Thursday, September 2, 2010

EMP: Section 1 Characters - Stats

So in an effort to develop this EMP campaign, I am going to go straight through the rule book. Here at the beginning, it will be more rules focused. Once I progress to the classes, equipment, spells, etc, more world building will come into play.


Ah, character generation. I am going to go mostly by the book here. The main difference will be breaking up bonus structures. For instance, Strength will help with weapon damage, but Dexterity will help with to-hit. I mostly want to get around the concept of dump stats by having each stat offer some bonus to every character class, even in small ways.

Players roll 3d6 6 times and may arrange according to taste. I will use a general chart for stat bonuses and penalties, with a few exceptions for Skills since they will be based on a D6:

 3 = -3
4 - 5 = -2
6 - 8 = -1
9 -12 = +0
13-15 = +1
16-17 = +2
  18 = +3
STRENGTH modifies weapon damage as well as feats of strength, such as forcing doors. This score will also assist in climbing walls. (Note: Thief skills are going to be heavily reworked. They will be generalized for use by all characters, but then Thieves will have the best chance of succeeding on their rolls, especially in iconic Thief skills.)
DEXTERITY modifies Armor class, to-hit, saving throws for avoiding effects, along with Picking Locks, Picking Pockets, Moving Silently, and Hiding in Shadows.

CONSTITUTION confers a hit point modifier per hit die and modifies saving throws against effects against the character's body. It also determines resurrection and system shock survival.

INTELLIGENCE governs the number of languages a character may speak and their ability to read and write. For Magic-users, this will also govern their spell learning probability and Magic-users of exceptional intelligence may also memorize an additional spell per day.

WISDOM offers a saving throw modifier to effects against a character's willpower along with modifying their ability to Find and Remove Traps and Hear Noises. Clerics and Druids with exceptional Wisdom may also cast more spells per day, while those with below average Wisdom may find that they are not always successful when attempting to do so.

CHARISMA confers a reaction adjustment during an encounter while determining the number and morale of retainers and henchmen. Characters with high Charisma scores also start play with more money due to their force of personality granting them additional resources through inheritance, patronage, or a well perpetrated scam.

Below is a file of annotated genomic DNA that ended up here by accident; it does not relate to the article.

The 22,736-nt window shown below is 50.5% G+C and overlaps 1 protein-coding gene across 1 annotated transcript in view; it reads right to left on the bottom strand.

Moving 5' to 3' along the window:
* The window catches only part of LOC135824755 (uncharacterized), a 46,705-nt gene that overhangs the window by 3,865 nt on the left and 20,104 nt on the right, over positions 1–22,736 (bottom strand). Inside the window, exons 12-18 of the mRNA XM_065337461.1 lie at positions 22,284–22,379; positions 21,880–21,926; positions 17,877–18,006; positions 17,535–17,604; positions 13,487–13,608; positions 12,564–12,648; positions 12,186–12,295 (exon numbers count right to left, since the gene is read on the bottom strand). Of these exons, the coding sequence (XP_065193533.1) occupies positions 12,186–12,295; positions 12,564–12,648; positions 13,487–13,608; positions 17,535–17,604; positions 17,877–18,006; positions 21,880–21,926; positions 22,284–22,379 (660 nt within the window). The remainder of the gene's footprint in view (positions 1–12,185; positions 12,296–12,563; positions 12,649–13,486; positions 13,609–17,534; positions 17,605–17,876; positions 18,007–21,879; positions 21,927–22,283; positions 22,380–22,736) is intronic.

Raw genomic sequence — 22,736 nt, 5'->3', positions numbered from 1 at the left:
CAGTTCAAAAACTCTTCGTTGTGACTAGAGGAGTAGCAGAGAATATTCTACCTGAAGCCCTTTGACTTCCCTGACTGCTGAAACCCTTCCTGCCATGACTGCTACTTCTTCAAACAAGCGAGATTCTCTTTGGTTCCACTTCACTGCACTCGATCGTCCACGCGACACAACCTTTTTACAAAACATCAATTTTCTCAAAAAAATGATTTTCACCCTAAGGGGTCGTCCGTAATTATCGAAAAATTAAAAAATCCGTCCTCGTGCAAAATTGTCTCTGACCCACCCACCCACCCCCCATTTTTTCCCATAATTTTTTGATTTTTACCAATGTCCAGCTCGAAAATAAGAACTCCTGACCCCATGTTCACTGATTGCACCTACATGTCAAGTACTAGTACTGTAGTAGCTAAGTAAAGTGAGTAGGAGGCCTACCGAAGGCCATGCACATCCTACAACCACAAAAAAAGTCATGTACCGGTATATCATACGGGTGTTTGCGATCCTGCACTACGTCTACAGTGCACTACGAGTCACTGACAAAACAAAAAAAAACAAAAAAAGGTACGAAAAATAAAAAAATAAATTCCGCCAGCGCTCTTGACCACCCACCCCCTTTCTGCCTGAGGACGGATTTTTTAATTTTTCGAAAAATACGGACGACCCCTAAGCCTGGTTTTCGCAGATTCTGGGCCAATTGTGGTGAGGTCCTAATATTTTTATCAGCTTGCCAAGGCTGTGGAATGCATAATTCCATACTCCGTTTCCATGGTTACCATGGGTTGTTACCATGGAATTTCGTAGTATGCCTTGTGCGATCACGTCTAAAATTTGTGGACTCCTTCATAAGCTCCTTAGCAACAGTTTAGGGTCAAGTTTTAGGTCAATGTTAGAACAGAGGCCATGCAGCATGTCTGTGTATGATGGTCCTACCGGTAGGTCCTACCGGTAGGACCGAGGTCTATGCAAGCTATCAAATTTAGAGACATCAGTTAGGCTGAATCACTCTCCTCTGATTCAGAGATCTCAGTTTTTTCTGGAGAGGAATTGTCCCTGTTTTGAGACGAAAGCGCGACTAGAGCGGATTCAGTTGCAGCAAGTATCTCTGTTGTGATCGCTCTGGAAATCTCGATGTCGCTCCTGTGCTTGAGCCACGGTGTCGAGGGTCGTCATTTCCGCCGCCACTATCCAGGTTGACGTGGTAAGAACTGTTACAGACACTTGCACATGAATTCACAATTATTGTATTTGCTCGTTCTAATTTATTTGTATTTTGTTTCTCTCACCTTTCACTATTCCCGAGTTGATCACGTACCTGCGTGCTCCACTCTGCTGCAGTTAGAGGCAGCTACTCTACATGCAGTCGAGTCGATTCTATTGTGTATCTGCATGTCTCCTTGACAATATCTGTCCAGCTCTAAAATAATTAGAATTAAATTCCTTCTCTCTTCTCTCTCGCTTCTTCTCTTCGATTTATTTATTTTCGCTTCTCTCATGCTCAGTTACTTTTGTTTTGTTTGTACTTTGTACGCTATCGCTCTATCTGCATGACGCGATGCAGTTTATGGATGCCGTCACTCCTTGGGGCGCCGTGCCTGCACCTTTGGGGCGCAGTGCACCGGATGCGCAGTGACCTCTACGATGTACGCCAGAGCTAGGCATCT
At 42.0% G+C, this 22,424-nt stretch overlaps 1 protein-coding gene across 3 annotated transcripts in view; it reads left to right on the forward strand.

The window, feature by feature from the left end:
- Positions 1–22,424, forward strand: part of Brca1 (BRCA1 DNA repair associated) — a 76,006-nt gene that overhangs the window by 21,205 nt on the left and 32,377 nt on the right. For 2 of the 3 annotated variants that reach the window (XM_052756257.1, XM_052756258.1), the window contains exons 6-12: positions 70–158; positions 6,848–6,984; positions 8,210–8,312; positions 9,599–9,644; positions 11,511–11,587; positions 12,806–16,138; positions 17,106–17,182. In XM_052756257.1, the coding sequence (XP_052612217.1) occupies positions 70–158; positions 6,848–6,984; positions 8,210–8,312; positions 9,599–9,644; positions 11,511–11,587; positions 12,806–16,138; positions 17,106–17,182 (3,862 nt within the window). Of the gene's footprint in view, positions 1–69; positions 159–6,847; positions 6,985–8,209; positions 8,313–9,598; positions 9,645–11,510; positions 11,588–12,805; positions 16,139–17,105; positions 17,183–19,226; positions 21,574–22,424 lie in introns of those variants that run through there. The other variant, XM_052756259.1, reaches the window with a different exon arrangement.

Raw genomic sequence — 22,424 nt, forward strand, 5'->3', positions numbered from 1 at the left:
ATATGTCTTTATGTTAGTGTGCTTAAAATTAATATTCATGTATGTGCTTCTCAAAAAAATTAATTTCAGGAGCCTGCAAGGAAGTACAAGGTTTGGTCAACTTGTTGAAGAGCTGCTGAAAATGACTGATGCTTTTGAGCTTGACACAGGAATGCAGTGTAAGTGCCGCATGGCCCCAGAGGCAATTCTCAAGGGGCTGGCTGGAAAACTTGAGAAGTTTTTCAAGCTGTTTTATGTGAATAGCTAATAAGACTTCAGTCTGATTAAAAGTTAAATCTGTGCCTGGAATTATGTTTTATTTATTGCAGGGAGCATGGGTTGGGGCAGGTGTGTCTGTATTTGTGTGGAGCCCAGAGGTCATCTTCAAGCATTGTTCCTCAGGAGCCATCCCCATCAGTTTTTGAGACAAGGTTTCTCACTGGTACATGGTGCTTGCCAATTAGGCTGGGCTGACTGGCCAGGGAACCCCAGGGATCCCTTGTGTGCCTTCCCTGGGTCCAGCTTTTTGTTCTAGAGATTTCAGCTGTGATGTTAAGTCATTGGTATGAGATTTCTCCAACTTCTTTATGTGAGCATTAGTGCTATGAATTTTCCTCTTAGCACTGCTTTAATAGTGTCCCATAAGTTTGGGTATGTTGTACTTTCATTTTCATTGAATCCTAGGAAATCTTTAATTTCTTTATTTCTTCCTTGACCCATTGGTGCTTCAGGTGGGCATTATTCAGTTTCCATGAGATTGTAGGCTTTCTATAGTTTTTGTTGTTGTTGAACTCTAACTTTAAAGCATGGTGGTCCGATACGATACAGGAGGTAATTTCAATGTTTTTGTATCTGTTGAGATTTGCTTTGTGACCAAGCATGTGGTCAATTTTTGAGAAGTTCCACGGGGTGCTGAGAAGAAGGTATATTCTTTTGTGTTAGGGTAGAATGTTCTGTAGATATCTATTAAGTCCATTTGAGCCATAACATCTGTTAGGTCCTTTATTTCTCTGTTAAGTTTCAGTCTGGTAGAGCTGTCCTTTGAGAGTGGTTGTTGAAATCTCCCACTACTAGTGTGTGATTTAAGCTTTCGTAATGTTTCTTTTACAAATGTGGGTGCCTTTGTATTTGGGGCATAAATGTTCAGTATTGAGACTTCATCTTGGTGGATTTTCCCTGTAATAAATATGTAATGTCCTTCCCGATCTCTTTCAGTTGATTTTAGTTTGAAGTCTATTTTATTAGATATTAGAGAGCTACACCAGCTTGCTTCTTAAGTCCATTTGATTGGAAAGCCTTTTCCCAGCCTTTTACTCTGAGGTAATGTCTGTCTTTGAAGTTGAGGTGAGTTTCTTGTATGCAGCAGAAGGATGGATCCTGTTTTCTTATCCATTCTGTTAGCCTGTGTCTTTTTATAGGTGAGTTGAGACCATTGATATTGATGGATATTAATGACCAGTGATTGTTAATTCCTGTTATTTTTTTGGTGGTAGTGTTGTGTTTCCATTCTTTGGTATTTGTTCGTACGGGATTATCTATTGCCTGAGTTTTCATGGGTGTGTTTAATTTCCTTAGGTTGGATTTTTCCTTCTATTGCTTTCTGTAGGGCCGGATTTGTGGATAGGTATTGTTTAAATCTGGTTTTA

Experience Bonuses for Ability Prime Requisites remains by the book.

Overall, the design goal here was to offer something for everyone in every stat and offer meaningful choices for the distribution of stats. This does have a downside though. For example, a thief would need a good Dexterity AND Wisdom score to gain bonuses to all of their skills or a Fighter would need Dexterity AND Strength for the full bonuses to hit and damage.
One important factor here that is not yet apparent is the role that number of languages will play into World Building. As mentioned before, the EMP campaign will be human-centric. This will mostly manifest itself during game play, but one concession is made in the rules themselves. Non-humans do not start off speaking Common; therefore, players who choose a non-human race will at least require an Intelligence high enough to gain 1 additional language.

Other effects of these statistics will show up in the sections on Skills, Saving Throws, and Spells.


  1. I like the 3D6 method. I used the 4d6 drop the lowest method to generate a Tunnels and Trolls solo character and got a ridiculous set of stats.I think a few of the characters from my play by post campaign where like that too. The ranger was particularly bad. When I thought about it, drop the lowest kind of completely destroys the idea of a bell curve.

    One thing that occurred to me though, aren't you just as likely to roll a 17 as your are an 18? There is only one combination for each (666 and 665).

  2. The way the permutations works, a 17 is more likely than an 18. There are 216 possible combinations you can get when rolling 3D6. 665, 656, and 566 are unique results to generate a 17, where only the result of 666 generates 18. It is counter-intuitive, but that's how math works most of the time.

    So, there is a 1.38% (3/216) chance of rolling an 17 versus a 0.48% (1/216) chance for an 18.

  3. Wasn't sure if the actual order of the dice mattered, but I guess it does.

    One interesting die method I saw was from Cyborg Commando. You take two ten sided dice and multiply the result together. It gives you a percentile based result, but with non linear results.

  4. Picture it like this: You are rolling 3D6 all at once in reality, so all three numbers appear on the table at once. Mathematically speaking, you would be rolling each of the dice one at a time and summing their results. Maybe that makes it easier to see how a 17 has 3 permutations.

    I like that method for Cyborg Commando, definitely a nice, elegant way to combine percentiles and a bell curve.